Colonial candle making is a common arts and crafts project that produces beautiful results. For women in Colonial America, making candles was necessary because there was no electricity and families needed a source of light. Colonial taper candles were the most commonly created candles during this time.
Woman used tallow (animal fat) to make candles. These candles had an unpleasant smell and did not burn well. If you were in the elite class, you could make your candles from beeswax, which smelled and burned better, but this candle making substance was not widely available.
A New Discovery
Soon colonists realized that bayberries could produce a pleasant fragrance when added to the wax and were much cleaner to burn. The only problem with bayberries was that it took an abundance of them to make just one candle. The time and effort to produce these types of candles was hard on the women. Bayberry wax can still be found in select locations today.
Using Whale Oil
In the 1700s, it was discovered that whale oil could be used in candle making. The wax produced from whale oil was called spermaceti wax. While the scent was still nothing to behold, the candles made from this wax burned longer and stood the heat during the summer months to provide light at night for the colonists.
Making Colonial Candles
If you want to try your hand at making authentic Colonial candles, you can purchase bayberry wax. Melt and pour the wax just as you would for any other type of candle wax. You can also choose to pick your own bayberries, but this is only really feasible for people living in the North Coast regions and parts of Canada. If you decide to pick your own bayberries, you will need approximately six pounds of berries to make one pound of wax.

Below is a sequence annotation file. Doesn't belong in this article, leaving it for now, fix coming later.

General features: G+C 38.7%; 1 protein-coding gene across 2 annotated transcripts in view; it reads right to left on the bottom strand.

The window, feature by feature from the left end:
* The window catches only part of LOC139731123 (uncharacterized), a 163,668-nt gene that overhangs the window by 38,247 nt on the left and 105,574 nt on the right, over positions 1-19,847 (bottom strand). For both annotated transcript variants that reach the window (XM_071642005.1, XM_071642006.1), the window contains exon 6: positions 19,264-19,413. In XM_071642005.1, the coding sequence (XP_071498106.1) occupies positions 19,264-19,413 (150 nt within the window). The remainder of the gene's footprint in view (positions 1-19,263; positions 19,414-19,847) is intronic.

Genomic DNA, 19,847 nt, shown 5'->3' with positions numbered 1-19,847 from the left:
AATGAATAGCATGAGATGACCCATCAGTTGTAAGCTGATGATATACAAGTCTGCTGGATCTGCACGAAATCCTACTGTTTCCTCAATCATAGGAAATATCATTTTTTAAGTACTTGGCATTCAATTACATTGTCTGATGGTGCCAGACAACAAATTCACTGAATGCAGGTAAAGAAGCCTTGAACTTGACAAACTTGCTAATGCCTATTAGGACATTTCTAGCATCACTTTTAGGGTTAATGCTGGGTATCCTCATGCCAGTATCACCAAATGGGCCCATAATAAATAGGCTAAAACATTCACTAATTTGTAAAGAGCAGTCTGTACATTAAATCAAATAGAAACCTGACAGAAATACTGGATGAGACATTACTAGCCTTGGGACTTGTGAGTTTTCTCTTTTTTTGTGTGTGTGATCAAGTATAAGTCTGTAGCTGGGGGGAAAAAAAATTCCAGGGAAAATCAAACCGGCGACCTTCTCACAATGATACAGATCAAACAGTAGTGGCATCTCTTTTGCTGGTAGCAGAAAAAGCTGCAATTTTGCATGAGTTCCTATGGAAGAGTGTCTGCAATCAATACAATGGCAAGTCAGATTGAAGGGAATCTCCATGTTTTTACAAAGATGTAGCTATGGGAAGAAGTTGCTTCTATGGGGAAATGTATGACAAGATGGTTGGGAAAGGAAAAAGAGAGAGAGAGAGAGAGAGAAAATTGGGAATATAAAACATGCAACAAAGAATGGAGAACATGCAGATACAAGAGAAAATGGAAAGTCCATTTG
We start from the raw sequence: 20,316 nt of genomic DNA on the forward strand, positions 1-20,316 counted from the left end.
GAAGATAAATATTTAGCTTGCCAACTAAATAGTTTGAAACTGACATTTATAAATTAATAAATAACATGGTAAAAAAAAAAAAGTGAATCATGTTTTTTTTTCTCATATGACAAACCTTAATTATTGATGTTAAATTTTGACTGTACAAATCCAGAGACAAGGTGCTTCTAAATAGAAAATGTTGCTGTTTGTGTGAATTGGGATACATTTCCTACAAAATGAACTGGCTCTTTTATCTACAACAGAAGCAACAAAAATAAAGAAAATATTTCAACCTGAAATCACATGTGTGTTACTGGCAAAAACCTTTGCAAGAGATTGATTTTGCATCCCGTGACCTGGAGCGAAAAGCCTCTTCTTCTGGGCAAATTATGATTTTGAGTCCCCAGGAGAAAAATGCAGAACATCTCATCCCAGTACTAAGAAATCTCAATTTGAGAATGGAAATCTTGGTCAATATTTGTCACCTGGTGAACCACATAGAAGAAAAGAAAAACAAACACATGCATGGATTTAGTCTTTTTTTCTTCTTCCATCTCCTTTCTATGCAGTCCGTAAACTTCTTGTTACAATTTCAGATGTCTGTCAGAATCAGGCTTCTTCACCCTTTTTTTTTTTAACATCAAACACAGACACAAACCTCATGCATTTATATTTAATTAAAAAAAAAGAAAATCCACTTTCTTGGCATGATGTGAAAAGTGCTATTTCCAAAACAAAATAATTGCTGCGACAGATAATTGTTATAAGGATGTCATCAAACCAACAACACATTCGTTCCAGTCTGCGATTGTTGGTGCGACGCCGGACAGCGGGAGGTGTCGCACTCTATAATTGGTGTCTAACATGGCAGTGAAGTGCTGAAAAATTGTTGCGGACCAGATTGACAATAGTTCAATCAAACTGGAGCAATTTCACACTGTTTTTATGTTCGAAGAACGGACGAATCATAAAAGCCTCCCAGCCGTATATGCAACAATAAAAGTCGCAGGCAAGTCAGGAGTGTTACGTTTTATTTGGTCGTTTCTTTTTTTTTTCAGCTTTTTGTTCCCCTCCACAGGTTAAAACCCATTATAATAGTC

The molds used in Colonial times consisted of wooden boxes. They did not have access to the many different styles and materials of molds we have today. In addition, while we have specially designed wicks that are made to burn for extended periods of time, women in Colonial times generally used cotton strands to make their wicks. This required much maintenance to keep the candles burning.
Materials Needed For Colonial Candles:
Wax (either bayberry or paraffin)
Tin coffee can that is deep and narrow
Taper wick, non-waxed
Melt your wax in a tin coffee can (or other metal can) that is deep and narrow. Make sure the tin is clean and dry.
Colonial women did not have pre-tabbed wicks. In order to make a wick that was used in Colonial times, you will need to tie one end of your taper wick to a washer. This will weigh down your wick as you prime it by hand. The washer end is what will be submerged into the wax.
Dip your wick into melted wax a few times to make sure it is covered completely with wax.
Once the wax is melted, you will need to place your coffee can on a heat-resistant surface. Begin dipping your wick into the can and taking it out while holding the wick at the top. Repeat this in-and-out motion a few times, leaving a little bit of time in between each dip. Don't let the wax cool too much. Stir it often to distribute the heat, and reheat when necessary. Continue dipping until your candle is the size that you want. This is a tedious process, so be patient.
Hang your taper candle on a hanger using a small clip at the tip of your wick to let the candle cool completely.
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